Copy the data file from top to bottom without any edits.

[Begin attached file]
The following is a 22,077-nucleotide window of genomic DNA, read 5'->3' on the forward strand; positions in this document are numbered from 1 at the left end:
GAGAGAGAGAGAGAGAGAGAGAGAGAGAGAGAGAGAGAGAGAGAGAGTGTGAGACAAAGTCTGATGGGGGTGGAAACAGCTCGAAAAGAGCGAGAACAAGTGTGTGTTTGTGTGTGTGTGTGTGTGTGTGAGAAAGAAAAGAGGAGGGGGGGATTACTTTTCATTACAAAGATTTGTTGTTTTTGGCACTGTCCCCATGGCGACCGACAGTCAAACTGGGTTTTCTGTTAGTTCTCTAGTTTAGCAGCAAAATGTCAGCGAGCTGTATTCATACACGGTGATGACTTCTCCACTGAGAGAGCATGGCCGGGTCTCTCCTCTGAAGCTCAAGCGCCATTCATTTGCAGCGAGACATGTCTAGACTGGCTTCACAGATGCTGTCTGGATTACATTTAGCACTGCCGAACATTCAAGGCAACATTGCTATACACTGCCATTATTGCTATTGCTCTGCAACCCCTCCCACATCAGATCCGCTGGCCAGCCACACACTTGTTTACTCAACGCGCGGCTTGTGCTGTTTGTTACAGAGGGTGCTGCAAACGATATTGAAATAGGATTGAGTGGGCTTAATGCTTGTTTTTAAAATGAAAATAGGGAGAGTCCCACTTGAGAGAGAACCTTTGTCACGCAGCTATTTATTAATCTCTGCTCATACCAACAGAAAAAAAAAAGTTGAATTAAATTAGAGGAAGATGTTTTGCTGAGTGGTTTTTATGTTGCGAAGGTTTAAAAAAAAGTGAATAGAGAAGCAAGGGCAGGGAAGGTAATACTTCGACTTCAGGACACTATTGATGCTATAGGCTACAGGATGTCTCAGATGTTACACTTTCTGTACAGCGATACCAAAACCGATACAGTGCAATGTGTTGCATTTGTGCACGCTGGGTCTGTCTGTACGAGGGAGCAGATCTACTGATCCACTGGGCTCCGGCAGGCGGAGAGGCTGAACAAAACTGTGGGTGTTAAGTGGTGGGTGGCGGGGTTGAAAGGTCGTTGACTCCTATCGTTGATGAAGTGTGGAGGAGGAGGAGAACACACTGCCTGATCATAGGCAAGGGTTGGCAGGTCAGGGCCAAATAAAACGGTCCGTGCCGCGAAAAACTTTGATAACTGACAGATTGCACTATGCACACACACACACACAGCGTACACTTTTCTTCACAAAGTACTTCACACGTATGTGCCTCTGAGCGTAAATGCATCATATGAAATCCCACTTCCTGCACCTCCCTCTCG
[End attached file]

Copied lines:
The following is a 22,077-nucleotide window of genomic DNA, read 5'->3' on the forward strand; positions in this document are numbered from 1 at the left end:
GAGAGAGAGAGAGAGAGAGAGAGAGAGAGAGAGAGAGAGAGAGAGAGTGTGAGACAAAGTCTGATGGGGGTGGAAACAGCTCGAAAAGAGCGAGAACAAGTGTGTGTTTGTGTGTGTGTGTGTGTGTGTGAGAAAGAAAAGAGGAGGGGGGGATTACTTTTCATTACAAAGATTTGTTGTTTTTGGCACTGTCCCCATGGCGACCGACAGTCAAACTGGGTTTTCTGTTAGTTCTCTAGTTTAGCAGCAAAATGTCAGCGAGCTGTATTCATACACGGTGATGACTTCTCCACTGAGAGAGCATGGCCGGGTCTCTCCTCTGAAGCTCAAGCGCCATTCATTTGCAGCGAGACATGTCTAGACTGGCTTCACAGATGCTGTCTGGATTACATTTAGCACTGCCGAACATTCAAGGCAACATTGCTATACACTGCCATTATTGCTATTGCTCTGCAACCCCTCCCACATCAGATCCGCTGGCCAGCCACACACTTGTTTACTCAACGCGCGGCTTGTGCTGTTTGTTACAGAGGGTGCTGCAAACGATATTGAAATAGGATTGAGTGGGCTTAATGCTTGTTTTTAAAATGAAAATAGGGAGAGTCCCACTTGAGAGAGAACCTTTGTCACGCAGCTATTTATTAATCTCTGCTCATACCAACAGAAAAAAAAAAGTTGAATTAAATTAGAGGAAGATGTTTTGCTGAGTGGTTTTTATGTTGCGAAGGTTTAAAAAAAAGTGAATAGAGAAGCAAGGGCAGGGAAGGTAATACTTCGACTTCAGGACACTATTGATGCTATAGGCTACAGGATGTCTCAGATGTTACACTTTCTGTACAGCGATACCAAAACCGATACAGTGCAATGTGTTGCATTTGTGCACGCTGGGTCTGTCTGTACGAGGGAGCAGATCTACTGATCCACTGGGCTCCGGCAGGCGGAGAGGCTGAACAAAACTGTGGGTGTTAAGTGGTGGGTGGCGGGGTTGAAAGGTCGTTGACTCCTATCGTTGATGAAGTGTGGAGGAGGAGGAGAACACACTGCCTGATCATAGGCAAGGGTTGGCAGGTCAGGGCCAAATAAAACGGTCCGTGCCGCGAAAAACTTTGATAACTGACAGATTGCACTATGCACACACACACACACAGCGTACACTTTTCTTCACAAAGTACTTCACACGTATGTGCCTCTGAGCGTAAATGCATCATATGAAATCCCACTTCCTGCACCTCCCTCTCG